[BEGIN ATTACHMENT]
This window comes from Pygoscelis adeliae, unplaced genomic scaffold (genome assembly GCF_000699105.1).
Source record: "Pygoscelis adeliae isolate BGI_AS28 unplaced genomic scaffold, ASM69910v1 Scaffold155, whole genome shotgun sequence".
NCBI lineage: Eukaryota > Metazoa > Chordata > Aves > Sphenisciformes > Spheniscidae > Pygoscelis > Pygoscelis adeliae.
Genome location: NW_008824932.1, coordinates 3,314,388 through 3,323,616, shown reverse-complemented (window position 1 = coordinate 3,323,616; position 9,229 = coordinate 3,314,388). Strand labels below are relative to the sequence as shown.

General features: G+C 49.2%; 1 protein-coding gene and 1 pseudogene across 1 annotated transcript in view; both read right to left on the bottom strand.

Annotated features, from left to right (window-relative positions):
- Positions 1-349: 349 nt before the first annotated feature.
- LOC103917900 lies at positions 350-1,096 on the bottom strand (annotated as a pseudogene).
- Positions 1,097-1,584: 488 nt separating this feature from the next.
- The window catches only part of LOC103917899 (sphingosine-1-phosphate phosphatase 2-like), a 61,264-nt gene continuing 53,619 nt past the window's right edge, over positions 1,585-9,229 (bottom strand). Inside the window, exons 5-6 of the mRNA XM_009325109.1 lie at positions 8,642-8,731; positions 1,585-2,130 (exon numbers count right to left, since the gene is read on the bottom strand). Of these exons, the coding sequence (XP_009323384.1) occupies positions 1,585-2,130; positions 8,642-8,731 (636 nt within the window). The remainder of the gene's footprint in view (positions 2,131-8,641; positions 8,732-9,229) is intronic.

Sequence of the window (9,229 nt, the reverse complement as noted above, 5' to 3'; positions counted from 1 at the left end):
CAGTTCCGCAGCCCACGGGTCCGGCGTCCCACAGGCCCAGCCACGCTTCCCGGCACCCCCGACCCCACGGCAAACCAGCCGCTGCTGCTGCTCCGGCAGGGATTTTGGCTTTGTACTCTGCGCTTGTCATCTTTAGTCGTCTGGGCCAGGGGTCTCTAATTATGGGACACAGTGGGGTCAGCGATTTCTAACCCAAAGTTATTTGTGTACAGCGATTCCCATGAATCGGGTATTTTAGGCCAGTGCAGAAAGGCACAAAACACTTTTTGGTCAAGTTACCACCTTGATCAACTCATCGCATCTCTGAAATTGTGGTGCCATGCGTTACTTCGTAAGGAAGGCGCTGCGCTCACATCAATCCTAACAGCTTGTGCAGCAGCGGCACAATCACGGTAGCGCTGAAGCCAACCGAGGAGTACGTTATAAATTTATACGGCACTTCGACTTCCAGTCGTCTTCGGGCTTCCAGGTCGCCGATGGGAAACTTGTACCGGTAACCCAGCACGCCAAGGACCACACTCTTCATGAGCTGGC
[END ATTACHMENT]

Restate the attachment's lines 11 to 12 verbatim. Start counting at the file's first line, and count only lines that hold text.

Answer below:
Sequence of the window (9,229 nt, the reverse complement as noted above, 5' to 3'; positions counted from 1 at the left end):
CAGTTCCGCAGCCCACGGGTCCGGCGTCCCACAGGCCCAGCCACGCTTCCCGGCACCCCCGACCCCACGGCAAACCAGCCGCTGCTGCTGCTCCGGCAGGGATTTTGGCTTTGTACTCTGCGCTTGTCATCTTTAGTCGTCTGGGCCAGGGGTCTCTAATTATGGGACACAGTGGGGTCAGCGATTTCTAACCCAAAGTTATTTGTGTACAGCGATTCCCATGAATCGGGTATTTTAGGCCAGTGCAGAAAGGCACAAAACACTTTTTGGTCAAGTTACCACCTTGATCAACTCATCGCATCTCTGAAATTGTGGTGCCATGCGTTACTTCGTAAGGAAGGCGCTGCGCTCACATCAATCCTAACAGCTTGTGCAGCAGCGGCACAATCACGGTAGCGCTGAAGCCAACCGAGGAGTACGTTATAAATTTATACGGCACTTCGACTTCCAGTCGTCTTCGGGCTTCCAGGTCGCCGATGGGAAACTTGTACCGGTAACCCAGCACGCCAAGGACCACACTCTTCATGAGCTGGC